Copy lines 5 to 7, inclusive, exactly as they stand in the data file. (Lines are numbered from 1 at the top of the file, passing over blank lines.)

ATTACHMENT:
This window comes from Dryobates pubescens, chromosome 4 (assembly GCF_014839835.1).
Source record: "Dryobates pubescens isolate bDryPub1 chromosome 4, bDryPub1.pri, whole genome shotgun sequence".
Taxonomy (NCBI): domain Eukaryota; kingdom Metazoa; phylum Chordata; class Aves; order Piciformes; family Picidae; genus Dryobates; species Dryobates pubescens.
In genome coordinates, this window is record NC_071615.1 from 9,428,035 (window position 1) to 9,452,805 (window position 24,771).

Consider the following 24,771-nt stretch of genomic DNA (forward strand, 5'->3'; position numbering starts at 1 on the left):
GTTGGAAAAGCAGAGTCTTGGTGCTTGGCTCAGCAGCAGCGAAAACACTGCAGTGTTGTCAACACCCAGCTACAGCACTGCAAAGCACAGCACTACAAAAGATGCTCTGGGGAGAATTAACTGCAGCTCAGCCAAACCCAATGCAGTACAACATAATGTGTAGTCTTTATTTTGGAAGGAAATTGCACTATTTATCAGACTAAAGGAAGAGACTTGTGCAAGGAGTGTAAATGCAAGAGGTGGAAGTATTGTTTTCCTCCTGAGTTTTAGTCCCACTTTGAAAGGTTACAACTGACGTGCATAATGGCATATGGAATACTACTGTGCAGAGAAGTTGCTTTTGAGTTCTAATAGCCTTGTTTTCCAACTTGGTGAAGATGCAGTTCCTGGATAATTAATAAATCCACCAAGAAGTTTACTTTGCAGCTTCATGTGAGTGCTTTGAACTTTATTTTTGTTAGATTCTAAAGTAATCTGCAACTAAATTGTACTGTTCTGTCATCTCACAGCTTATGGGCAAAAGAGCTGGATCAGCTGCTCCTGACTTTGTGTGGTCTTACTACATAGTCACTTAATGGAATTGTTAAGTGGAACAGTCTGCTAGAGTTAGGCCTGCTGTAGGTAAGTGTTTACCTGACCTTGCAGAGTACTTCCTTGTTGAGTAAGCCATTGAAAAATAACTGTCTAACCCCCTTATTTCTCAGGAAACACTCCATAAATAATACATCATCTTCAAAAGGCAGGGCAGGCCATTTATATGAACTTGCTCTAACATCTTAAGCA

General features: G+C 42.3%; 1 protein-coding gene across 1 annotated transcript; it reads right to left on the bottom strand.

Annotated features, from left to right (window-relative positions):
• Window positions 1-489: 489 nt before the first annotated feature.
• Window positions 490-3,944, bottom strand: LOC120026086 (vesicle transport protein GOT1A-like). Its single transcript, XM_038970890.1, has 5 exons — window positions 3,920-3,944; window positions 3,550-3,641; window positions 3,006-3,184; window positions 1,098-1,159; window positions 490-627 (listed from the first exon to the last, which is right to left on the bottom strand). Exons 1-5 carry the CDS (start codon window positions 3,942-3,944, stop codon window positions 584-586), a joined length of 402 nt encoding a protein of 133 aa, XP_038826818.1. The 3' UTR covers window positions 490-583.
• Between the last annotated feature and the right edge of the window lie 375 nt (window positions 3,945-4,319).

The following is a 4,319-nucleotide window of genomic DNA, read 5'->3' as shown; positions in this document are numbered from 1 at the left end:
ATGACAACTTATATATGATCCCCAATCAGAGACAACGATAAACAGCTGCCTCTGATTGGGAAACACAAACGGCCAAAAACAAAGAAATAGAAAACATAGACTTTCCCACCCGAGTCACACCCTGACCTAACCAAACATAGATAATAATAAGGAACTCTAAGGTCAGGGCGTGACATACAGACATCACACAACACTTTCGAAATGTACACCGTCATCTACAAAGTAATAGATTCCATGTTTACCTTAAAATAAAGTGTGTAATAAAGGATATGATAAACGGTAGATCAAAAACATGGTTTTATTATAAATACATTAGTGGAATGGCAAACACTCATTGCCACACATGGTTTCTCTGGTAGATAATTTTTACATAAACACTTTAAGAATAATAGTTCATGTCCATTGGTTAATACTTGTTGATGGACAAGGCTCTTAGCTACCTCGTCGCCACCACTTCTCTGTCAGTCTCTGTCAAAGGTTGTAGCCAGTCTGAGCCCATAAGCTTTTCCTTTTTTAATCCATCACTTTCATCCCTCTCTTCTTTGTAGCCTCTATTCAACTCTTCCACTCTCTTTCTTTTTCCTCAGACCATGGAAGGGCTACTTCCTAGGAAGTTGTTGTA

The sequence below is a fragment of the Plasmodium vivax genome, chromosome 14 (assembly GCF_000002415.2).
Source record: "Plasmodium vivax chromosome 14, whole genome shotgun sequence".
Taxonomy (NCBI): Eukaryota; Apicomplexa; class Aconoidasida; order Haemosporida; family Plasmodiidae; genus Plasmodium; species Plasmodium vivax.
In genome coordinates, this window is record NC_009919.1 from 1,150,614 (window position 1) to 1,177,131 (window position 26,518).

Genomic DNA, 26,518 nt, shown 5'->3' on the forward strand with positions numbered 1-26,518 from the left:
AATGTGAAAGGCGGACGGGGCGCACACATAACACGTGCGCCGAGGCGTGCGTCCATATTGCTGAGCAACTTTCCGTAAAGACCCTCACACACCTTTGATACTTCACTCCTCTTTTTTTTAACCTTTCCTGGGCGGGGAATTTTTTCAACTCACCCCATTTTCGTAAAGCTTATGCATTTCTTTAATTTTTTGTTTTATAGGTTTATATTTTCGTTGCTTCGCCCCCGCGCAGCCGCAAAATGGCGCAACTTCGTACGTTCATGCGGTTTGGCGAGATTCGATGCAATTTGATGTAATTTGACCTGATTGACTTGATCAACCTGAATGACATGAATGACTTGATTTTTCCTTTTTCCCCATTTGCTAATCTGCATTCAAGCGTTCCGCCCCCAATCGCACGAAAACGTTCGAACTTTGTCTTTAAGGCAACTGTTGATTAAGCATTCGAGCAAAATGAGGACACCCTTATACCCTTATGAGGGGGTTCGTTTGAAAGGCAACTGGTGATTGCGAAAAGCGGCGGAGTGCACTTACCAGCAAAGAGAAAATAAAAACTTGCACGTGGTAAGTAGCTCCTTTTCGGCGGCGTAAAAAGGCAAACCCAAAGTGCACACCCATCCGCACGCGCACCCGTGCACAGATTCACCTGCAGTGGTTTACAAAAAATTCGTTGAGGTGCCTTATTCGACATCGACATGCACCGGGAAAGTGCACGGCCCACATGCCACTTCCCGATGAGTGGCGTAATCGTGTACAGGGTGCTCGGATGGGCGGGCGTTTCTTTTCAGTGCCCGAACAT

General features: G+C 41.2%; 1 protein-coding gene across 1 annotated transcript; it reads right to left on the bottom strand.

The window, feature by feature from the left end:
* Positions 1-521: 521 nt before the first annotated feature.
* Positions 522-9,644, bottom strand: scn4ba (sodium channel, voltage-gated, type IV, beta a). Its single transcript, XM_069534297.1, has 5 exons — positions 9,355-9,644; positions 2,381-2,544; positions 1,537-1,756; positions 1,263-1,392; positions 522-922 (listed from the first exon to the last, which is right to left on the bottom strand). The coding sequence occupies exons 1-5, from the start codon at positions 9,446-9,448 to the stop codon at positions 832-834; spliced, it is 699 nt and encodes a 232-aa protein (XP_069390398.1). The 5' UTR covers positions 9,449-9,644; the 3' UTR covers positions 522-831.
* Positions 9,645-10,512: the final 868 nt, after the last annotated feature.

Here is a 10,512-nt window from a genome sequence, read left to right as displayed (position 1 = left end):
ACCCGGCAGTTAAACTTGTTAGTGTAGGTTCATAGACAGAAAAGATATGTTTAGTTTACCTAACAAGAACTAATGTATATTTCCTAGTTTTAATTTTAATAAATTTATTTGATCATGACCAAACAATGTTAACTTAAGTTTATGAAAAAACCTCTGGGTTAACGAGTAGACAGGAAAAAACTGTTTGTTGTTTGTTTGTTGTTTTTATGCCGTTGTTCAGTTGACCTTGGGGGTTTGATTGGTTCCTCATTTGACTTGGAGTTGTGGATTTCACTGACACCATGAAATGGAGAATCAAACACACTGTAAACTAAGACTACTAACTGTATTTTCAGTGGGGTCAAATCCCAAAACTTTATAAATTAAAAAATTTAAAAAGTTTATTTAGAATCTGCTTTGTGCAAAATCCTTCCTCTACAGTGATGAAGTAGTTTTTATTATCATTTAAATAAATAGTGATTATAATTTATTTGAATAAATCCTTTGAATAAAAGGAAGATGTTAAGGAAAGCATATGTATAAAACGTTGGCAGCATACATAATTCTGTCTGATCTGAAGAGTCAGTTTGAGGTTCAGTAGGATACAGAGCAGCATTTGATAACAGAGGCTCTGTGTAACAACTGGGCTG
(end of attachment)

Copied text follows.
Consider the following 24,771-nt stretch of genomic DNA (forward strand, 5'->3'; position numbering starts at 1 on the left):
GTTGGAAAAGCAGAGTCTTGGTGCTTGGCTCAGCAGCAGCGAAAACACTGCAGTGTTGTCAACACCCAGCTACAGCACTGCAAAGCACAGCACTACAAAAGATGCTCTGGGGAGAATTAACTGCAGCTCAGCCAAACCCAATGCAGTACAACATAATGTGTAGTCTTTATTTTGGAAGGAAATTGCACTATTTATCAGACTAAAGGAAGAGACTTGTGCAAGGAGTGTAAATGCAAGAGGTGGAAGTATTGTTTTCCTCCTGAGTTTTAGTCCCACTTTGAAAGGTTACAACTGACGTGCATAATGGCATATGGAATACTACTGTGCAGAGAAGTTGCTTTTGAGTTCTAATAGCCTTGTTTTCCAACTTGGTGAAGATGCAGTTCCTGGATAATTAATAAATCCACCAAGAAGTTTACTTTGCAGCTTCATGTGAGTGCTTTGAACTTTATTTTTGTTAGATTCTAAAGTAATCTGCAACTAAATTGTACTGTTCTGTCATCTCACAGCTTATGGGCAAAAGAGCTGGATCAGCTGCTCCTGACTTTGTGTGGTCTTACTACATAGTCACTTAATGGAATTGTTAAGTGGAACAGTCTGCTAGAGTTAGGCCTGCTGTAGGTAAGTGTTTACCTGACCTTGCAGAGTACTTCCTTGTTGAGTAAGCCATTGAAAAATAACTGTCTAACCCCCTTATTTCTCAGGAAACACTCCATAAATAATACATCATCTTCAAAAGGCAGGGCAGGCCATTTATATGAACTTGCTCTAACATCTTAAGCA

General features: G+C 42.3%; 1 protein-coding gene across 1 annotated transcript; it reads right to left on the bottom strand.